(Image credit: Steinway and Sons)
Approximately four months after a pandemic that all but halted manufacturing across the world, workers began trickling back into a factory in northern Queens to resume building a product that has largely fallen silent in concert halls since the start of the coronavirus pandemic – the Steinway piano.
The Steinway family’s impact on global musical instrument manufacturing and New York City’s cultural institutions has far outlasted the desire to keep upright pianos in American homes that surged in the late 19th and early 20th centuries. This skilled immigrant family of teutonic heritage was able to capitalize on a growing national appreciation for classical music and the expanding US middle class.
It is captured in rich detail by Laura Lee Smith, author of Steinway and Sons. Smith excels at narrating the family’s market dominance and expanding influence through an impressive chronological web of photos and captions detailing the members of one America’s original wealthy power-families, life inside the Steinway piano factories and the instruments the Steinways artfully manufactured to international acclaim.
The tale of the Steinway family’s ascendance to global prominence and New York’s cultural scene is a distinctly American one.
From founder Henry Steinway’s arrival in America in the 1850s in the first wave of emigration from Germany, to the family’s decision to move the piano factory from East 53rd street to avoid the potential ramifications a unionizing American labor force would have on production and wages, the story captures the early life of 20th century corporate America.
This included having to reconcile his family’s German-American identity in the 1940s, when the factory had to nimbly retrain piano makers to build wooden gliders for General Aircraft that would be used to fight against Nazi Germany. Steinway was forced to pivot the business largely because the rationing of materials used to make pianos during World War II.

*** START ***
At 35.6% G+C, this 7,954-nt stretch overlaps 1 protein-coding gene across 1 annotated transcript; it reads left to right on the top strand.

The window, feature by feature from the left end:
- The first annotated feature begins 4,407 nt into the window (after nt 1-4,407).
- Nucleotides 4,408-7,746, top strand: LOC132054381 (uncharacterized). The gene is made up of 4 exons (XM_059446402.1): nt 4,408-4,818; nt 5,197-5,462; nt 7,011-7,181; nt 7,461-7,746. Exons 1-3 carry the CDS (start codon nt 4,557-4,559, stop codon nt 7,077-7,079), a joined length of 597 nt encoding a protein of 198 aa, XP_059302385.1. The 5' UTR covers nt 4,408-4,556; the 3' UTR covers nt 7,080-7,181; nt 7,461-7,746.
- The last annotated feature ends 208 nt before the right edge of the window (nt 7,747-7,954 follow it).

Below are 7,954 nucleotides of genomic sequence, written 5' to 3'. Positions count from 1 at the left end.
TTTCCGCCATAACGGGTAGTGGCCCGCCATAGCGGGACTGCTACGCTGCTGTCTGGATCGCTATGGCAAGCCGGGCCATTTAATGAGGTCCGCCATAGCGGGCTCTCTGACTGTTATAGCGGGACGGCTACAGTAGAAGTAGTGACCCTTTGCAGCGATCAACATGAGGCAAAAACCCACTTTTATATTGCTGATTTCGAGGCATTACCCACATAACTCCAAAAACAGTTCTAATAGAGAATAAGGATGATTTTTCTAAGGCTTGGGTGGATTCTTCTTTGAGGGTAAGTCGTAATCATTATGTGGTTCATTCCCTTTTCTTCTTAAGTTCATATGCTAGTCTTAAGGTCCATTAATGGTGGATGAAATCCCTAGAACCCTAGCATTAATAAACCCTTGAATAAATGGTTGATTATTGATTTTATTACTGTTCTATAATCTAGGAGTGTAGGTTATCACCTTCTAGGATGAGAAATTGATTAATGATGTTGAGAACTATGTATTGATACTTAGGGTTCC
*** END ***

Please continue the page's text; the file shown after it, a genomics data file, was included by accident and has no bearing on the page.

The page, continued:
A century before northern Queens was most recently considered as the campus for the second headquarters of tech behemoth Amazon, the area was home to Steinway village. The village, built to accommodate the more than 1000 laborers at the Steinway factory and their families, was complete with infrastructure including utilities, schools and churches.
As of 2013, the company is privately held by hedge fund Paulson & Co, ownership having shuffled between various investors (and briefly CBS) in the last several decades.
The coronavirus pandemic is an unprecedented setback for musicians and the companies that serve their needs. While music halls across the world may remain quiet for some time, Steinway’s resilience is deeply intertwined with the historic and cultural significance of the classical musical industry itself.
STEINWAY AND SONS: IMAGES OF AMERICA is published in paperback by Arcadia Publishing, pp. 128, $21.99, October 2020.
Laura Sanciola is a reporter at Thomson Reuters, where she covers the oil and energy markets. She attended Fordham University and is a born and bred New Yorker.